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What Your Neural Stem Cells Aren't Telling You

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Neural stem cells (green) in the hippocampus huddle around a neuron (purple), listening for stray signals.

Neural stem cells (green) in the hippocampus huddle around a neuron (purple), listening for stray signals.

In 2000, a team of neuroscientists put an unusual idea to the test. Stress and depression, they knew, made neurons wither and die - particularly in the hippocampus, a brain area crucial for memory. So the researchers put some stressed-out rats on an antidepressant regimen, hoping the mood boost might protect some of those hippocampal neurons. When they checked in a few weeks later, though, the team found that rats' hippocampuses hadn't just survived intact; they'd grown whole new neurons - bundles of them. But that's only the beginning of our tale.

By the time 2009 rolled around, another team of researchers was suggesting that human brains might get a similar hippocampal boost from antidepressants. The press announced the discovery with headlines like, "Antidepressants Grow New Brain Cells" - although not everyone agreed with that conclusion. Still, whether the principle applied to humans or not, a far more basic question was begging to be answered: How, exactly, does a brain tell new cells to form?

"Well, through synapses, of course," you might answer - and that'd be a very reasonable guess. After all, synapses are how most neurons talk to each other: electrochemical information is "squirted" from a tiny tendril of one neuron into the tip of a tendril on another; and cells throughout most of the brain share essentially this same mechanism for passing signals along: The signals coming out of Neuron A's synapses keep bugging Neuron B by stimulating its synapses, until finally Neuron B caves under peer pressure and bugs Neuron C with the signal... and so on.

There are, however, two significant exceptions to this system.

The first exception was discovered a few years ago, as scientists got more and more curious about the role of neuroglia (also known as just "glia"), synapse-less cells that many had assumed were just there to serve as structural support for neurons. A 2008 study showed that glia help control cerebral blood flow, and research in 2010 demonstrated that some glia - cells known as astrocytes - actively listen for and respond to certain neurotransmitter messages. These so-called "quiet cells" are actually pretty loud talkers once you learn to tune in to their chatter.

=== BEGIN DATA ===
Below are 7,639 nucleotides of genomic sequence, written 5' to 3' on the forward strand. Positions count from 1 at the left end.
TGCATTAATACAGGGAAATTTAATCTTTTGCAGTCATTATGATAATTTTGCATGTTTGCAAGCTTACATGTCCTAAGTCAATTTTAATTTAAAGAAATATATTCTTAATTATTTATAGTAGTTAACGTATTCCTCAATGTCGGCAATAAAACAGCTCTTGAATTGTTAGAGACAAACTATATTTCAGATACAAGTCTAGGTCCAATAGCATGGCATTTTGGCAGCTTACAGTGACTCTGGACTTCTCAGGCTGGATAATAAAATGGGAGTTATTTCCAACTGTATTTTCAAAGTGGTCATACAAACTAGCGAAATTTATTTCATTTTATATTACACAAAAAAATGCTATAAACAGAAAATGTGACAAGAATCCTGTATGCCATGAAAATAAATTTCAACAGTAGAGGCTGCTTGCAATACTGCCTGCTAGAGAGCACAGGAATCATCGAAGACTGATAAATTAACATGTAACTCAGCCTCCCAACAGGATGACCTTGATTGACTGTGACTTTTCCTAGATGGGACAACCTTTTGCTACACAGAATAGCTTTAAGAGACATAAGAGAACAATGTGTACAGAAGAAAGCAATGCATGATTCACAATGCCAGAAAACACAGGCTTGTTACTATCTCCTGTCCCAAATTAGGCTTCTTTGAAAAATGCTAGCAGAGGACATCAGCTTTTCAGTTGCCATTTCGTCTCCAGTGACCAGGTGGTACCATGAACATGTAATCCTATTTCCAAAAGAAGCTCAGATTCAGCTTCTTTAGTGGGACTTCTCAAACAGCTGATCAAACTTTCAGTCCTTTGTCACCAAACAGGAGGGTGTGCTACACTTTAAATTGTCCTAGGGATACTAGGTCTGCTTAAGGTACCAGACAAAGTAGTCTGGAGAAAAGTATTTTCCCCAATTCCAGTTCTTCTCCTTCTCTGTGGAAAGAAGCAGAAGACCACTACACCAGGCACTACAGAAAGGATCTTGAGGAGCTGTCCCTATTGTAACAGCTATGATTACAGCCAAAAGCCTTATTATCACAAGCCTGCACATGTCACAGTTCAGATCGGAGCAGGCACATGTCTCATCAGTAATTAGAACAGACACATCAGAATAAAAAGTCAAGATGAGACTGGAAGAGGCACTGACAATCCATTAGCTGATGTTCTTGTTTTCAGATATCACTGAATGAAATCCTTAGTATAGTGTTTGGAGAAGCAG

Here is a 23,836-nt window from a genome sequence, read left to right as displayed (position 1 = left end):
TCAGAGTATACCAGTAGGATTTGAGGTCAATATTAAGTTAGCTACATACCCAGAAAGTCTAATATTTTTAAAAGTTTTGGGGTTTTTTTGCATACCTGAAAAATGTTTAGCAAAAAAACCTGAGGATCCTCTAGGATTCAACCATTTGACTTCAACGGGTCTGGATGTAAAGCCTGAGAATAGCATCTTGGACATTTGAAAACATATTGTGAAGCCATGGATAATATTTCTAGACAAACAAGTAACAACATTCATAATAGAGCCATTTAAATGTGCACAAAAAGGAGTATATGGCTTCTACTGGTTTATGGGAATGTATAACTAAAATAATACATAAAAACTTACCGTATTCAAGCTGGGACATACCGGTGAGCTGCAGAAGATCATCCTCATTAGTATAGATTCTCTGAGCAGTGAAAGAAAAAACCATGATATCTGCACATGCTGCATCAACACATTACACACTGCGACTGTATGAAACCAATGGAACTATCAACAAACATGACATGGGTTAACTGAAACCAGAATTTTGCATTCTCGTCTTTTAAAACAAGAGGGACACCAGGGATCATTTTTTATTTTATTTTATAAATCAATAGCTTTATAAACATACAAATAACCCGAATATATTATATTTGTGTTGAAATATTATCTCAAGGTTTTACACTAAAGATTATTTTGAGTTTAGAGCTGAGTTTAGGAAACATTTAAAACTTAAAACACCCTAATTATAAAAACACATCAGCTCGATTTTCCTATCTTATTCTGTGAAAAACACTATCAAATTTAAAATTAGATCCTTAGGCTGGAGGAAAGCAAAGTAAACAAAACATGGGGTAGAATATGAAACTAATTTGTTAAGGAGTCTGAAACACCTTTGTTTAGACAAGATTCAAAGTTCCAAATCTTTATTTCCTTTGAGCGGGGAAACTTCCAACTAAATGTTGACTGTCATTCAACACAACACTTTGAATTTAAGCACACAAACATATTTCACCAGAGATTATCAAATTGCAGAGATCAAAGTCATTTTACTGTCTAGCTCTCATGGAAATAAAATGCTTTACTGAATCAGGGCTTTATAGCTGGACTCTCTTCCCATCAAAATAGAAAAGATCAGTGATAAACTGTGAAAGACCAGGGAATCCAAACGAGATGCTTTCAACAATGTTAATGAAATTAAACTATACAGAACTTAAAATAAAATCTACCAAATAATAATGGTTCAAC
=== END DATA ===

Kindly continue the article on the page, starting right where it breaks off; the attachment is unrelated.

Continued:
The second exception to the synapse rule is even more mysterious - in large part because it's a brand-new discovery: As the journal Nature reports, a team led by Hongjun Song at the Johns Hopkins University School of Medicine have found that neural stem cells "listen in" on the stray chemical signals that leak from synapses.

You can imagine neural stem cells as being sort of "neural embryos" - depending on the surrounding conditions, they can develop into neurons or into glia. And here's what's strange about the way these cells communicate: They respond not to any single synaptic signal, but to the overall chemical "vibe" of their environment - to chronic feelings of stress, for instance. By way of response, they may morph into neurons or glia - or even tell the brain to crank out some all-new cells.

Neural stem cells seem to be particularly interested in the chemical GABA (gamma-aminobutyric acid) - a neurotransmitter that's known to be involved in inhibiting signals from other neurons. When scientists artificially block these stem cells' GABA receptors from receiving messages, the cells "wake up" and start replicating - but when those GABA signals are allowed to reach the receptors, the stem cells stay dormant.

"In this case," Song explains, "GABA communication keeps the brain stem cells in reserve, so if we don't need them, we don't use them up."

In short, leaky synapses aren't wasteful – as a matter of fact, they're essential to the brain's self-sculpting abilities. And this implies something pretty interesting: It isn't just individual signals that convey neural information, but whole experiences. In that respect, a brain - whether it belongs to a rat or a human - is unlike any computer on earth.

References:

Malberg JE et al. "Chronic antidepressant treatment increases neurogenesis in adult rat hippocampus." J Neurosci. 2000 Dec 15;20(24):9104-10.

Boldrini M et al. "Antidepressants increase neural progenitor cells in the human hippocampus." Neuropsychopharmacology (2009) 34, 2376–2389; doi:10.1038/npp.2009.75.

Gourine AV et al. "Astrocytes Control Breathing Through pH-Dependent Release of ATP." Science 30 July 2010: 329 (5991), 571-575.

Song H et al. "Neuronal circuitry mechanism regulating adult quiescent neural stem-cell fate decision." Nature 2012: 10.1038/nature11306

Image: Gerry Sun

The views expressed are those of the author and are not necessarily those of Scientific American.

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